It's a common complaint among freelancers: you work hard to build a stakeholder relationship, and when it's time to deliver, your stakeholder disappears. There are a few different options for dealing with a stakeholder who has ghosted you.
What is ghosting?
First off: what is ghosting? Ghosting is when a stakeholder stops responding to emails or texts without any warning or explanation at all. They just disappear into thin air and leave you hanging with an unfinished project.
How can this happen? Well, there are two main reasons why people might ghost their freelancers: either they've lost interest in the project or they are having financial problems that have forced them to cancel their contract with your company.
Ghosting will happen more often than not if you don't have strong contracts in place before starting work on a project. It's important to set clear expectations about deadlines, deliverables, and payment terms before beginning any work together so that both parties know exactly what they're getting into from the start!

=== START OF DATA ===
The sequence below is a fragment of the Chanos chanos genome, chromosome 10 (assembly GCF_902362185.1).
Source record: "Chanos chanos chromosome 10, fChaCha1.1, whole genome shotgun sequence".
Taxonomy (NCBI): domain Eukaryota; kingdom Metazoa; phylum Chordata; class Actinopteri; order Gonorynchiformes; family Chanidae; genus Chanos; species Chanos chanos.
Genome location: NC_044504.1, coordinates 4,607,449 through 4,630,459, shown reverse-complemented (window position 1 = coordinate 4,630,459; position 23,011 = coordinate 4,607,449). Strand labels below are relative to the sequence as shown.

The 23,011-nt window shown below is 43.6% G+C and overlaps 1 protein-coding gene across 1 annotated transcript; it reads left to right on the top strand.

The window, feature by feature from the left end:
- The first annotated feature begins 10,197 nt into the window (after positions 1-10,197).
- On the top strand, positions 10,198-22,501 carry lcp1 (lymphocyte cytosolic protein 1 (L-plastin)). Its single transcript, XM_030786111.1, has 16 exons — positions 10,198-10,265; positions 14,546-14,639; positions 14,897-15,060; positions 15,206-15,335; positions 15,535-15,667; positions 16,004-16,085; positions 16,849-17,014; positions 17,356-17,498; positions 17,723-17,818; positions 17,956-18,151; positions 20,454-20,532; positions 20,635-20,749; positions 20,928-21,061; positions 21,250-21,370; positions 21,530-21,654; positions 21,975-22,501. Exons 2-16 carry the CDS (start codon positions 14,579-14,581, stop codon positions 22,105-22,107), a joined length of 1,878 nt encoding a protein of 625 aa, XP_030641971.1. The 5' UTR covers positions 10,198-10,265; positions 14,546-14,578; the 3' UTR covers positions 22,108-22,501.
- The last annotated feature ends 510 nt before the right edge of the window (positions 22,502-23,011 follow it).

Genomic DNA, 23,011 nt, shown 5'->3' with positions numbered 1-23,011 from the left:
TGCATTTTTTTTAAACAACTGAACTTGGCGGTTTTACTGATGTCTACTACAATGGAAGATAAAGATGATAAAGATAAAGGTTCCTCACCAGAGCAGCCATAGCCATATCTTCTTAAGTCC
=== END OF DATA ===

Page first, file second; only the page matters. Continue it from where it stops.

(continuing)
- First, don't panic! It's normal to feel angry or upset when a stakeholder ghosts you, but it's important not to let those emotions get the best of you—you'll be able to come up with solutions much more clearly if you keep a cool head.
- If it's been a long time since you've heard from them, check in with them and see if they have any questions or concerns about your work.
- If they're still not responding, you can send a gentle reminder that you've done all the work necessary to complete their project and ask if they'd like you to proceed with the payment process.
- If they still don't respond after that, contact other people who might be able to help locate them, such as a friend or family member who might know what's happened (if there isn't anyone else involved in the project).
- If possible, document everything that happens with this stakeholder so that you have evidence if necessary later on down the line when trying to prove that they owe more money than they claim or that they were abusive toward others while working with them (if applicable).
- Send reminders about payment after a reasonable amount of time has passed since it was due (usually 30 days). This way, if they do decide to pay, then they'll know exactly how much time they have left before you take action against them legally for nonpayment of services rendered.
- If none of those options work out and/or if you feel unsafe doing so, contact law enforcement or a lawyer who can help protect your rights as an independent contractor and freelancer.